Defense and Homeland Security
Providing for the common defense is one of the Congress’s most central duties, and today this is more important than ever. Congressman Blumenauer has worked to ensure that the government takes a comprehensive and long-term approach to Defense and Homeland Security. It is not enough to ensure that America’s military and security personnel remain the best in the world: Congressman Blumenauer believes the government must effectively partner with those who serve, states and neighborhoods, and the global community.
Since his election to Congress, Representative Blumenauer has worked to make sure that a safe, secure and resilient homeland means more than just preventing the next terrorist attack. It also means ensuring that the liberties and privacy of all Americans are respected, that we are prepared for natural disasters, pandemics, cyber attacks, and the ever-changing nature of international threats.
After the tragedy of September 11th, Congressman Blumenauer supported both the creation of an independent commission to study the events surrounding the terrorist attack.
One of the most critical pieces of national security is the preparedness of local communities, ensuring that the federal government partners effectively with states and local responders like police and local fire departments. Blumenauer has worked to ensure that the first responders in the Portland metropolitan area have access to the training and the equipment they need and has consistently fought to secure funding for the Fire Grant Program, Urban Area Security Grants, and the SAFER program. These competitive federal programs enable local jurisdictions to adequately staff, train, equip, and respond more effectively to threats to community safety.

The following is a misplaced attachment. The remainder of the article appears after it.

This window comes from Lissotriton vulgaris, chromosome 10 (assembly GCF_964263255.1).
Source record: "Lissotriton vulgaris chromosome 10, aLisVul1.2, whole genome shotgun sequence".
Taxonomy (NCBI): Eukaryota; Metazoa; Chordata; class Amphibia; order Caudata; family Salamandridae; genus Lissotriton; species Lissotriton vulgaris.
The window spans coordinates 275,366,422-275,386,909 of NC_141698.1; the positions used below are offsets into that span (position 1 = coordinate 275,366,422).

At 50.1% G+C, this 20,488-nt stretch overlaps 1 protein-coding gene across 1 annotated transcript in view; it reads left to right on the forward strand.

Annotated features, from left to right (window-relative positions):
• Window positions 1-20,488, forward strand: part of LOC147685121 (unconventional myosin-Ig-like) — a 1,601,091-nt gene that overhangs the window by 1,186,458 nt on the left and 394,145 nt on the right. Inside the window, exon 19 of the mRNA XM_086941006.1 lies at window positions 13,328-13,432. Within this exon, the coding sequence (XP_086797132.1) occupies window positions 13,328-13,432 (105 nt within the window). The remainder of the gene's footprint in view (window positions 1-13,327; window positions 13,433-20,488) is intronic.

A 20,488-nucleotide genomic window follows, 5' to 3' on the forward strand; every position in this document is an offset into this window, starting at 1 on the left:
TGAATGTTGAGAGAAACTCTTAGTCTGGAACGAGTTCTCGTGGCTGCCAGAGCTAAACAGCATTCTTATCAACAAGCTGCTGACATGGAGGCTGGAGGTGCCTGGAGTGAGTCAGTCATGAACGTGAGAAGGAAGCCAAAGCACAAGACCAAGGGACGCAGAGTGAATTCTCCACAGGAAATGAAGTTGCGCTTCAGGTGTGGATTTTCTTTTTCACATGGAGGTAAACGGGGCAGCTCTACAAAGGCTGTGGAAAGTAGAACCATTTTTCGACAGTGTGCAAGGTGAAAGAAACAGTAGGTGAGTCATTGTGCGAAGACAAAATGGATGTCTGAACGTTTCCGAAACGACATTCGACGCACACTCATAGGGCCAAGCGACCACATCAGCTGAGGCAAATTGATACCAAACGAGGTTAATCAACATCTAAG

Congressman Blumenauer has fought to ensure that our government takes a comprehensive, realistic, and long-term approach to national defense – including guaranteeing support for America’s Reserve and National Guard forces to help them meet the challenges that have come with their expanded role during this time of war.
Blumenauer is particularly proud to support the 142nd Fighter Wing and 125th Special Tactics Squadron of the Oregon Air National Guard, both of whom call Portland home. He was instrumental in the successful community effort to preserve the strategic Portland location of the 142nd.
A Fiscally Responsible Defense Department
Congressman Blumenauer supports the efforts by the Department of Defense to decrease overall military spending, while at the same time investing in defense for the 21st century in area
s such as special operations and cyber security. The Congressman also supports meeting the the budget reductions required by the Budget Control Act of 2011, but believes that greater flexibility is needed to implement reforms in a way that does not harm our men and women in uniform.
It’s helpful to look at our defense spending compared to other countries. The U.S. accounts for 43 percent of all defense spending worldwide. We spend six times more than China, twelve times that of Russia, and our Navy is larger than the next thirteen navies combined.